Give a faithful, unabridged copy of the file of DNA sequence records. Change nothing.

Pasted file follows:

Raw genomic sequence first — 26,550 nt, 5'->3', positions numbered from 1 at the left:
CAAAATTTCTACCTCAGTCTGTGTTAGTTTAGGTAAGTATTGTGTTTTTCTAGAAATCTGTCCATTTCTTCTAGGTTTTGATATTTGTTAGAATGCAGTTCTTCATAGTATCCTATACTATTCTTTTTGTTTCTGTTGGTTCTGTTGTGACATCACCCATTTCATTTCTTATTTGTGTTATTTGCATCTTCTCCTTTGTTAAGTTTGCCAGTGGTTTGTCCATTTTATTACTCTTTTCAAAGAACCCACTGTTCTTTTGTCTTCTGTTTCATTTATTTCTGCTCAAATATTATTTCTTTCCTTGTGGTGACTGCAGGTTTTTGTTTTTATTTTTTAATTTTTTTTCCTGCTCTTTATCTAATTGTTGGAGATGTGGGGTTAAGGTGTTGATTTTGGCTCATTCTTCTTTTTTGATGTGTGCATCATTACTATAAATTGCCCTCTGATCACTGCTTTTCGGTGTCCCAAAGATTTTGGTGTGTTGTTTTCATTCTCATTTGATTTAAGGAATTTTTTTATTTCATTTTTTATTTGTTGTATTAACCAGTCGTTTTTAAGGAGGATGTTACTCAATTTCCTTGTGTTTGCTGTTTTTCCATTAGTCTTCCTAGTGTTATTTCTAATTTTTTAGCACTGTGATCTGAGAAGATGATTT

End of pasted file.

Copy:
Raw genomic sequence first — 26,550 nt, 5'->3', positions numbered from 1 at the left:
CAAAATTTCTACCTCAGTCTGTGTTAGTTTAGGTAAGTATTGTGTTTTTCTAGAAATCTGTCCATTTCTTCTAGGTTTTGATATTTGTTAGAATGCAGTTCTTCATAGTATCCTATACTATTCTTTTTGTTTCTGTTGGTTCTGTTGTGACATCACCCATTTCATTTCTTATTTGTGTTATTTGCATCTTCTCCTTTGTTAAGTTTGCCAGTGGTTTGTCCATTTTATTACTCTTTTCAAAGAACCCACTGTTCTTTTGTCTTCTGTTTCATTTATTTCTGCTCAAATATTATTTCTTTCCTTGTGGTGACTGCAGGTTTTTGTTTTTATTTTTTAATTTTTTTTCCTGCTCTTTATCTAATTGTTGGAGATGTGGGGTTAAGGTGTTGATTTTGGCTCATTCTTCTTTTTTGATGTGTGCATCATTACTATAAATTGCCCTCTGATCACTGCTTTTCGGTGTCCCAAAGATTTTGGTGTGTTGTTTTCATTCTCATTTGATTTAAGGAATTTTTTTATTTCATTTTTTATTTGTTGTATTAACCAGTCGTTTTTAAGGAGGATGTTACTCAATTTCCTTGTGTTTGCTGTTTTTCCATTAGTCTTCCTAGTGTTATTTCTAATTTTTTAGCACTGTGATCTGAGAAGATGATTT